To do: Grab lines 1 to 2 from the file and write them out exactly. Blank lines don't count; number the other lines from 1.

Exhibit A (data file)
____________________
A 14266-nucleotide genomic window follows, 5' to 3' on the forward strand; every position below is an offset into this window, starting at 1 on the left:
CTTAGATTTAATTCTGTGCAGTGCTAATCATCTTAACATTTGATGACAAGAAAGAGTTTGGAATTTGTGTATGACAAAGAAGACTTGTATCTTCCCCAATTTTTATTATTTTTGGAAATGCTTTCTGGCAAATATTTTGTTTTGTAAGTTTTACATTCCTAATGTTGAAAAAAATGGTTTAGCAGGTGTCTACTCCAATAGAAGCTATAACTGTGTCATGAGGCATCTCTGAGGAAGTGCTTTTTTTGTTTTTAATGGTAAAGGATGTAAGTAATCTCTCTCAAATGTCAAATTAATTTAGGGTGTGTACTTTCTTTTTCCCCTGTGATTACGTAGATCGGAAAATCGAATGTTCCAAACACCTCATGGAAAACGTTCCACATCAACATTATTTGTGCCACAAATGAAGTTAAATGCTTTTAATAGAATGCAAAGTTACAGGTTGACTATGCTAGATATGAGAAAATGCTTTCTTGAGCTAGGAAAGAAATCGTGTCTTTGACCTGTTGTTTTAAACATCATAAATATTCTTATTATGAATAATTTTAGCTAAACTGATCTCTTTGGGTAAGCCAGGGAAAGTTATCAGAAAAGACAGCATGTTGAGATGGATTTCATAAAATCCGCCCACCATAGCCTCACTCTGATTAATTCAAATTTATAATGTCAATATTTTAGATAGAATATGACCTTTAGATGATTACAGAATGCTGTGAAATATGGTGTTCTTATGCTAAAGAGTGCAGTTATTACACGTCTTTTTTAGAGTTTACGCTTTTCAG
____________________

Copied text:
A 14266-nucleotide genomic window follows, 5' to 3' on the forward strand; every position below is an offset into this window, starting at 1 on the left:
CTTAGATTTAATTCTGTGCAGTGCTAATCATCTTAACATTTGATGACAAGAAAGAGTTTGGAATTTGTGTATGACAAAGAAGACTTGTATCTTCCCCAATTTTTATTATTTTTGGAAATGCTTTCTGGCAAATATTTTGTTTTGTAAGTTTTACATTCCTAATGTTGAAAAAAATGGTTTAGCAGGTGTCTACTCCAATAGAAGCTATAACTGTGTCATGAGGCATCTCTGAGGAAGTGCTTTTTTTGTTTTTAATGGTAAAGGATGTAAGTAATCTCTCTCAAATGTCAAATTAATTTAGGGTGTGTACTTTCTTTTTCCCCTGTGATTACGTAGATCGGAAAATCGAATGTTCCAAACACCTCATGGAAAACGTTCCACATCAACATTATTTGTGCCACAAATGAAGTTAAATGCTTTTAATAGAATGCAAAGTTACAGGTTGACTATGCTAGATATGAGAAAATGCTTTCTTGAGCTAGGAAAGAAATCGTGTCTTTGACCTGTTGTTTTAAACATCATAAATATTCTTATTATGAATAATTTTAGCTAAACTGATCTCTTTGGGTAAGCCAGGGAAAGTTATCAGAAAAGACAGCATGTTGAGATGGATTTCATAAAATCCGCCCACCATAGCCTCACTCTGATTAATTCAAATTTATAATGTCAATATTTTAGATAGAATATGACCTTTAGATGATTACAGAATGCTGTGAAATATGGTGTTCTTATGCTAAAGAGTGCAGTTATTACACGTCTTTTTTAGAGTTTACGCTTTTCAG